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Richard Matson
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June 06, 2019

GST and Airbnb

The K3 Accounting team recently had a discussion with a client who was looking at putting their properties into Airbnb. Their properties were currently held long-term for residential use and they were looking at getting a better return on their investment by having these properties in short-term accommodation like Airbnb.

 

They thought they understood all of their tax obligations for short-term accommodation until we discussed GST. What they didn’t know, was that providing short term accommodation is a taxable supply for GST purposes and therefore, there are GST implications to consider.

After discussions with our client they made the decision not to do short-term accommodation as they would have been required to be registered for GST.

 

This article briefly covers some of the GST issues we discussed in relation to short-term accommodation.

 

If the income received is greater than $60,000 in any 12-month period there is a requirement to be registered for GST. GST would need to be charged on the rental income received and costs associated with the short-term accommodation may be able to be claimed as an expense.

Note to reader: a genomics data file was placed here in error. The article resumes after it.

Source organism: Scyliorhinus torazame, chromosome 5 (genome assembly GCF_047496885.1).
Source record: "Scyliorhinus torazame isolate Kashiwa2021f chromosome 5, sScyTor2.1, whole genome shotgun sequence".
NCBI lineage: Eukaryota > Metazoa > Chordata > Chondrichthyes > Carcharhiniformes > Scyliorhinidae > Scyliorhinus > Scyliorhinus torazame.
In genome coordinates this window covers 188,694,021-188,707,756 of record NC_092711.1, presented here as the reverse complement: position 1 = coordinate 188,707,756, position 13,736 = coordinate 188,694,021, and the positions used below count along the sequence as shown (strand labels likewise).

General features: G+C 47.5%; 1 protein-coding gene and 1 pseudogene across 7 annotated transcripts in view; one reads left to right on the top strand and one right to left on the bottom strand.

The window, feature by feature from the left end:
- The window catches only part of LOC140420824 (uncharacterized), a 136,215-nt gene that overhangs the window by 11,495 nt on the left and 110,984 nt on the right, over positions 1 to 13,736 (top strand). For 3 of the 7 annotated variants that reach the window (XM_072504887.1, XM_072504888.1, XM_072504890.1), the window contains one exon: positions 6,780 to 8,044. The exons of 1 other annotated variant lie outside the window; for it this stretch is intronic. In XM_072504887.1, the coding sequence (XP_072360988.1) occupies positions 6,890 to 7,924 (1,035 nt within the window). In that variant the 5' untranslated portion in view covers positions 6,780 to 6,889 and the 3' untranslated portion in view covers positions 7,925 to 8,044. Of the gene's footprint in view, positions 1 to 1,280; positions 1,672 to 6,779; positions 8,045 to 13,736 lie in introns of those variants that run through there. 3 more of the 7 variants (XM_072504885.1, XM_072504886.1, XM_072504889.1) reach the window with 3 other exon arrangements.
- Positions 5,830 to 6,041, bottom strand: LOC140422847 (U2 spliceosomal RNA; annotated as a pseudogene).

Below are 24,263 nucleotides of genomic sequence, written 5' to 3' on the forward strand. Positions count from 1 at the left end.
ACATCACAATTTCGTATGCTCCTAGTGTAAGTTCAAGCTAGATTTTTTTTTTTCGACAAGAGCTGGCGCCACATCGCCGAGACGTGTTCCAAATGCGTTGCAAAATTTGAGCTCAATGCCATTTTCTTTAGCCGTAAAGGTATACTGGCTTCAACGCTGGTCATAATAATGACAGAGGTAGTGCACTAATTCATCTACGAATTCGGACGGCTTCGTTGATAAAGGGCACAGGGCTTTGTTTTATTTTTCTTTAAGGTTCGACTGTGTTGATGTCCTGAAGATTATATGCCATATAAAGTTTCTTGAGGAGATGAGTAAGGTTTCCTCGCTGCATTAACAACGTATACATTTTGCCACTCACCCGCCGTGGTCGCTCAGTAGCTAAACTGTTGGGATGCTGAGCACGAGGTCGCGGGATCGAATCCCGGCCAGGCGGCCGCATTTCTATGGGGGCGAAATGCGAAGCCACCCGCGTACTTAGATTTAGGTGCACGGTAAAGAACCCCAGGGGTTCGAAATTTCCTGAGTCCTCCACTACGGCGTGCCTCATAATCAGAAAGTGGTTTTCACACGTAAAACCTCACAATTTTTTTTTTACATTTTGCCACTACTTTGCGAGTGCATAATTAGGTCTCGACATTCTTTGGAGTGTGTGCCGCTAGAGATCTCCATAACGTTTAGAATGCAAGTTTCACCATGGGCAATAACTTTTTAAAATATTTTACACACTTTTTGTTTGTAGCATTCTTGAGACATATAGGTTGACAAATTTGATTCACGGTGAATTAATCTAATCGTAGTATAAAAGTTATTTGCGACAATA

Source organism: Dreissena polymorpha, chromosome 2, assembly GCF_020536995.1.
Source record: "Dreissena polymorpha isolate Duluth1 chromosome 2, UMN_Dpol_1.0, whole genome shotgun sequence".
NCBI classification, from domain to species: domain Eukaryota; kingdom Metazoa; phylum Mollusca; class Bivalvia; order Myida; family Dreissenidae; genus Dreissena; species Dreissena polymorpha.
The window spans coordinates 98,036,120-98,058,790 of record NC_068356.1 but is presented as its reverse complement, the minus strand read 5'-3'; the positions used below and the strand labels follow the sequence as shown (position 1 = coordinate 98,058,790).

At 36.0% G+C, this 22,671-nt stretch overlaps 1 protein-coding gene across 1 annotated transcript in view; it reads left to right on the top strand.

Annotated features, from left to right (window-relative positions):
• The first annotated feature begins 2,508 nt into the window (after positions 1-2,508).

For the property that you are using for short-term accommodation, there is an opportunity to claim GST as a second-hand GST claim. There are some very specific rules around calculating how much you can claim with each GST return filed.

 

There will also be a requirement to file a GST return with Inland Revenue on regular basis, either one, two or six monthly basis.

 

A drawback to consider is that if you decide to sell the property or remove it from being in a tax activity, i.e. short term accommodation, there is a requirement that you will have to pay back the GST on the taxable portion of the property’s value. Given that the property would have likely increased in value, GST on sale will exceed more than what was claimed, therefore any capital gains on the value of the property would be subject to GST. This would be at a cost to the owner of the property.

 

However, if the property was sold to another GST registered person and they were using the property to make taxable supplies – whether by also providing short-stay accommodation or some other taxable supplies, GST would be charged at 0% and therefore no GST charged on any potential capital gains.

 

It is also timely to mention that Inland Revenue has recently asked for feedback on a proposal to simplify tax obligations for people who rent out their property as short-term accommodation. Inland Revenue has published several documents for consultation on the Income Tax & GST implications of providing short term accommodation. Regarding GST, there was very little detail provided in these documents. We will keep you posted on any developments.

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